Its frankly pathetic for anyone to try and pretend that this site is ok just because they aren't hosting the content. if the same site linked to torrents of child porn o
      • by Bent Mind (853241)

        well i reckon if i ran a business where people knocked on my door and asked me where to buy some cocaine, and i told them which address and what time to go to, and they gave me $1 for my time, then I'd be in a cell right away, despite not physically having any cocaine or selling it.

        I had to think about this a minute. I agree with you for the most part. However, you wouldn't be arrested for selling information. You would be arrested for having it. I'd think that most jurisdictions would say that you were aiding and abetting [wikipedia.org]. As to how this might apply to the topic, if the web-site operator were actively encouraging people to post links to pirated material then a judge might call that operator an accomplice to the crime (even if the crime is civil). If the web-site operator could show

      • Re: (Score:2, Insightful)

        by rastoboy29 (807168) *
        Meanwhile, back in reality, the law is an ass.

        And what content are you suggesting they should have removed?  The URL's?  Are those copyrighted now?
      • When you use an analogy that fits what's happening, I'll listen to you, but piracy on the internet is not something the physically deprives someone of their assets, it's depriving them of a potential asset that might have happened. If someone steals your car, are you going to be more or less angry than if someone stole the cap off a bottle of soda where you might have won a car? Even that example is more clear cut than internet piracy, because the cap is a physical item!

        In other words, come up with an a
        • by cliffski (65094)
          and if everyone takes that attitude, they all pirate the content, and the content providers implode. maybe there are a few anarchist idiots here that reckon that would be a good thing, but as those same people are the ones constantly downloading the very TV shows that would no longer be made (heroes and lost and 24 are not made by amateurs) then I suspect they are wrong.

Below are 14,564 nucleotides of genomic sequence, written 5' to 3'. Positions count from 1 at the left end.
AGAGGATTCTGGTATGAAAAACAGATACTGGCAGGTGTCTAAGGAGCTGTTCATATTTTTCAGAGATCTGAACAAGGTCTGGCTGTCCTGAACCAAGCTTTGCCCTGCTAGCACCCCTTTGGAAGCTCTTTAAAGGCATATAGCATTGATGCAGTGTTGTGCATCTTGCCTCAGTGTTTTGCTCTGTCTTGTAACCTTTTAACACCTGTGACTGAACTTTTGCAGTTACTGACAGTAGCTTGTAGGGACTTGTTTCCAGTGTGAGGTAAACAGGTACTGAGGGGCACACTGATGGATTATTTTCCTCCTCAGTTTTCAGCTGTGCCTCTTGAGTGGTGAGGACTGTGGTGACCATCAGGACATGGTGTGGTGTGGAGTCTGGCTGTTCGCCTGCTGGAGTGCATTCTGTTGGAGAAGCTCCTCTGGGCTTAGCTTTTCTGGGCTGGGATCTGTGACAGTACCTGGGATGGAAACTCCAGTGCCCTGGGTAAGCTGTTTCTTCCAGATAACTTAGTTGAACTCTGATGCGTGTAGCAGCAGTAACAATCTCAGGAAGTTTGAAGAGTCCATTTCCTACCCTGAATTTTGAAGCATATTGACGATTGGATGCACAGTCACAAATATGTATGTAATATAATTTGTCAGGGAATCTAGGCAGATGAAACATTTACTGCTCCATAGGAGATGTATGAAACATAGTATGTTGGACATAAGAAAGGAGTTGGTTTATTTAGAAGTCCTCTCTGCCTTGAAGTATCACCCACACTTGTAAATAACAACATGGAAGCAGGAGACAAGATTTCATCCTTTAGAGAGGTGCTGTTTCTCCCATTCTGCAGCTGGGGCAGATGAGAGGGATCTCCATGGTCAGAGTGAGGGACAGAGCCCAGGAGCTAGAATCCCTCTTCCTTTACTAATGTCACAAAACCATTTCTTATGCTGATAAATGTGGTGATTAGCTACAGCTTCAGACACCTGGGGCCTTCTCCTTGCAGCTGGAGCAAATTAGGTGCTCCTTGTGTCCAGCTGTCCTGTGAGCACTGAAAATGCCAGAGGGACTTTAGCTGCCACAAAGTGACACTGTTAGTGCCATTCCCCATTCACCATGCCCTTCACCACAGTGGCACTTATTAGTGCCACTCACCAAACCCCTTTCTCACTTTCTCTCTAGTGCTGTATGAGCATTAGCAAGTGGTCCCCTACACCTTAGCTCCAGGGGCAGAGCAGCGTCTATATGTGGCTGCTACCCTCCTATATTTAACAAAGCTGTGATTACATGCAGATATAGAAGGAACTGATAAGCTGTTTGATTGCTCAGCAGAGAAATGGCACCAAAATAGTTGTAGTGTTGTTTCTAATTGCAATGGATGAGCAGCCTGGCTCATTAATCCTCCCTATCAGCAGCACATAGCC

If what you advocate (taking content and not paying) does not scale up to everyone in the market doing what you do, then basically you are
          • I didn't advocate anything but you coming up with a better analogy than burglary. The equations not as simple as 1 download = 1 lost sale. Ask Stephen Colbert or Jon Stewart what effect online piracy has on TV (hint: it made them hits). Saturday Night Live is having a revival of popularity because of online clips. Firefly came out on DVD because of online piracy. I can't think of a single example of something failing because of online piracy, just a lot of theories and really questionable figures. I can poi
    • Re: (Score:2, Informative)

      by bubblah (1095629)
      There is some precident in this if the copyright holder objects - http://www.news.com/2100-1030_3-6145744.html [news.com] from news.com, plus the issue of deep linking has always been contentious. However, agreed that TV links linked only to media, but they also wrapped the media in their own picture window. rather than taking you to the media directly, they did open it up in a popup window that was affiliated with TV Links. Not saying this is right or wrong, but it opens up the whole embedding of content issue. They
  • by Anonymous Coward on Friday October 19, 2007 @03:30PM (#21046741)
    that's too bad. i ran across the site a while back and discovered there were episodes and, indeed, entire seasons of british television shows i was fond of but had never had the opportunity to see here in the states. after getting a chance to watch them, i tracked down the dvd sets (amazon.co.uk ftw) and bought them. this site was doing the industry a favor but, typically it seems, was viewed instead as some kind of threat. balls.
    • Agreed. I never would've gotten into Battlestar Galactica if it weren't for tv-links. Now I intend to watch the new season on the sci-fi channel, commercials and all.
  • By their logic... (Score:5, Insightful)

    by Korveck (1145695) on Friday October 19, 2007 @03:36PM (#21046817)
    Google needs to be shut down for "facilitation of copyright infringement on the internet", or even "facilitation of terrorism on the internet".
    • by pembo13 (770295)
      They're working on that.
    • The internet needs to be shutdown for the same reasons by the logic of the thought police.

      According to the law, we are all criminals just waiting to be caught breaking a law, or we are just waiting to have a law applied to us that allows them to catch us.
    • "Google needs to be shut down for 'facilitation of copyright infringement on the internet', or even 'facilitation of terrorism on the internet'."

      IANAL, etc.